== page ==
Benton III wins Hedeman title

Posted Saturday, Apr. 12, 2014  comments  Print Reprints

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Trey Benton III turned in a lofty final round score of 92.5 and won the Tuff Hedeman Championship Challenge on Saturday night at Cowtown Coliseum.

In the finals, Benton, a two-time qualifier to the Wrangler National Finals Rodeo in Las Vegas, conquered a rapid-fire spinning bull named Gold Buckle.

Benton, who lives in Rock Island, earned $20,750 and a Luskey’s/Ryon’s trophy saddle that’s traditionally given to the Hedeman champion.

The event began with a field of 28 riders who are competing on the Championship Bull Riding tour. The final round featured four bull riders and no previous scores counted.

Sage Kimzey, Jarrod Craig, Ardie Maier and Benton were the finalists. When the title was at stake, Kimzey, Craig and Maier were bucked off. But Benton, who was the last rider of the night, turned in the 92.5.

“I was just trying to stay on,” Benton said. “I didn’t know what my score was going to be. It just worked out.”

Benton said it was meaningful to win the Hedeman title because he competed in the junior steer riding at the famous Fort Worth show when he was 12. Hedeman, a four-time world champion, praised Benton for making an attention-grabbing ride to win the 2014 title.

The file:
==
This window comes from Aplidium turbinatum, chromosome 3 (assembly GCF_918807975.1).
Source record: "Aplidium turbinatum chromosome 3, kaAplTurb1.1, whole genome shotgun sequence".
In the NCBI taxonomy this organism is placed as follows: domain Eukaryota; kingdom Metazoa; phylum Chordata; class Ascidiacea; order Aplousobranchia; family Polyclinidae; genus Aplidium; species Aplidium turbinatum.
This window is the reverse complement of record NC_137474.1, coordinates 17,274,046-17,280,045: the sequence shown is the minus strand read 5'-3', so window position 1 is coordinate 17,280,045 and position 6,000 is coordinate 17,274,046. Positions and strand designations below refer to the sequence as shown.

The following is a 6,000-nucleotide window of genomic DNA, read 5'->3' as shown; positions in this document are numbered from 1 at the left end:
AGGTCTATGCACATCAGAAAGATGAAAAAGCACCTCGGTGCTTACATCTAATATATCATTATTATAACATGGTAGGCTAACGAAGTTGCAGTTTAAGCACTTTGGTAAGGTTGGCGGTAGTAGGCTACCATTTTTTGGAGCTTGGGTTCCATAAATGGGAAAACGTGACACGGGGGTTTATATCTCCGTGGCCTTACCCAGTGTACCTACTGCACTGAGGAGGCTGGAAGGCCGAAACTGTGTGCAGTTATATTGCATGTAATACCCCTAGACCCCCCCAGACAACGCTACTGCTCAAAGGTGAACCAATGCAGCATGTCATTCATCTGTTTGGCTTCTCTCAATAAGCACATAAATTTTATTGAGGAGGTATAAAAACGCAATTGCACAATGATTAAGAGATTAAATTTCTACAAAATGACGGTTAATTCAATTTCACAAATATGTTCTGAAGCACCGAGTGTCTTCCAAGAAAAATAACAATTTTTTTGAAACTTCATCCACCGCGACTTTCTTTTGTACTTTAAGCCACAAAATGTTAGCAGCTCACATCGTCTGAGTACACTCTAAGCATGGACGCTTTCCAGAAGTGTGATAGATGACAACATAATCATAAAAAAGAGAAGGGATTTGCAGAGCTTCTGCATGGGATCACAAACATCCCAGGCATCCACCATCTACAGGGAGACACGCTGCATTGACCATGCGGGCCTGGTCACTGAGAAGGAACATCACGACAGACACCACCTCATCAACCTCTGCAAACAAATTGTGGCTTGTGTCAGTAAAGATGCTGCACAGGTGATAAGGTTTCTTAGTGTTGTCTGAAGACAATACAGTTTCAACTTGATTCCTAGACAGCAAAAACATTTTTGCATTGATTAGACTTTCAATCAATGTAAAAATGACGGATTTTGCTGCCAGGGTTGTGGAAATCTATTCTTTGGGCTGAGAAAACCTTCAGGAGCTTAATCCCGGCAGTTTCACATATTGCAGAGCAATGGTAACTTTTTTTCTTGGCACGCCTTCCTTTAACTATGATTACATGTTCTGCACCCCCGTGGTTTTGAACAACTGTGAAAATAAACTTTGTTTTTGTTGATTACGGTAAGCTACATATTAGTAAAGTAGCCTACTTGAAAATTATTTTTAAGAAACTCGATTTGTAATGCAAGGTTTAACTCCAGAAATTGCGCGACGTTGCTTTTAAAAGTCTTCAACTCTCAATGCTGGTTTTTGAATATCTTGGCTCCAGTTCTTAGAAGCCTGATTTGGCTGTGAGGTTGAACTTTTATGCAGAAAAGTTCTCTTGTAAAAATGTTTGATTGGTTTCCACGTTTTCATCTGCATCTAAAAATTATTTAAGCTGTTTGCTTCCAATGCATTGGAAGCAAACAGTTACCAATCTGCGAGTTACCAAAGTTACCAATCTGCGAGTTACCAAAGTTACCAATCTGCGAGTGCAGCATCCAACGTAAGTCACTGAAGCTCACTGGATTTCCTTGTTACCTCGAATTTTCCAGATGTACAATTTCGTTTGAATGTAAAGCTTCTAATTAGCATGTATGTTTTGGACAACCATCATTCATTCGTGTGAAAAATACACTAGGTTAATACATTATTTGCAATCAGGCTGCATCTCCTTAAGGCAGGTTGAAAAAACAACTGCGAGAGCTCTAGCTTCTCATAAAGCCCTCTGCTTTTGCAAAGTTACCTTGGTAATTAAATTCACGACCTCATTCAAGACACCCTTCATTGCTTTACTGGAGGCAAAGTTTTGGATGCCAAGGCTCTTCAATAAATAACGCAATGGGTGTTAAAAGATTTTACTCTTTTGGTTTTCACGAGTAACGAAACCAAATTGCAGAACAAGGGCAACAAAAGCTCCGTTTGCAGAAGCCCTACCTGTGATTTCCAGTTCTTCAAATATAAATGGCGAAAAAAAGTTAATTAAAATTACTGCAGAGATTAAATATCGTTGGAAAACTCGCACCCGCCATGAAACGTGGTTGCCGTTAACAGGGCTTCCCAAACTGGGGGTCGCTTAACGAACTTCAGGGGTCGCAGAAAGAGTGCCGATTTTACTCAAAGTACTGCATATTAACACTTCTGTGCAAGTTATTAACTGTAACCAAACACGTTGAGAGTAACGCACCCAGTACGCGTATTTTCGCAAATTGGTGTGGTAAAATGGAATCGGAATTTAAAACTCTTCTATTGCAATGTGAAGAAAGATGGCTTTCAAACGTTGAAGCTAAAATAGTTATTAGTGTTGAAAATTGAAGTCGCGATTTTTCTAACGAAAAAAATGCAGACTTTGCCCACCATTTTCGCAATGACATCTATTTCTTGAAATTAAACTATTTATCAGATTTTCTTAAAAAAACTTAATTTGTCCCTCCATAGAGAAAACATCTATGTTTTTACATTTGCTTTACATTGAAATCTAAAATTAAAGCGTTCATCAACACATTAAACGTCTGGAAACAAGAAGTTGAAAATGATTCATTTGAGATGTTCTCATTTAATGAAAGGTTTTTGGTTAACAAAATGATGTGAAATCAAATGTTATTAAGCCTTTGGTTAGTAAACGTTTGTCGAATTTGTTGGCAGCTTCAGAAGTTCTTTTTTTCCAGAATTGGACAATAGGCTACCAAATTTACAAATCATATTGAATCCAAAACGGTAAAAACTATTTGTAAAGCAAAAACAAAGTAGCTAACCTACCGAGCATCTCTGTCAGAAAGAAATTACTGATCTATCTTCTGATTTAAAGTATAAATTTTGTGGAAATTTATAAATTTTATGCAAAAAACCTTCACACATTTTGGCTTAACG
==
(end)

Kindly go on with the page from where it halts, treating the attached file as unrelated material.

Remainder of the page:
“He made a great ride,” Hedeman said. “He was disappointed when he didn’t win this event last year when he had a chance. So, revenge is sweet.”

Historical event

The inaugural Hedeman bull riding was at Cowtown Coliseum in 1993. Hedeman’s traveling partner, former NFR qualifier Cody Lambert, won the 1993 title. In its early years, the Hedeman event was a stop on the Professional Bull Riders tour. In recent years, it has become a stop on the Championship Bull Riding tour.

Legendary cowboy

Hedeman, who lives in Morgan Mill, earned four gold bull riding buckles during his heyday in the mid-1980s through the mid-1990s. Hedeman won PRCA world titles in 1986, 1989 and 1991. He also clinched the PBR title in 1995.

He is among 20 cowboys who met in a Scottsdale, Ariz., hotel room and each put up $1,000 and founded the PBR. Hedeman served as the PBR’s first president. Today, he leads the CBR.

At the microphone

Don Gay, who earned a record eight Professional Rodeo Cowboys Association world bull riding titles, served as a co-announcer for the Hedeman event.

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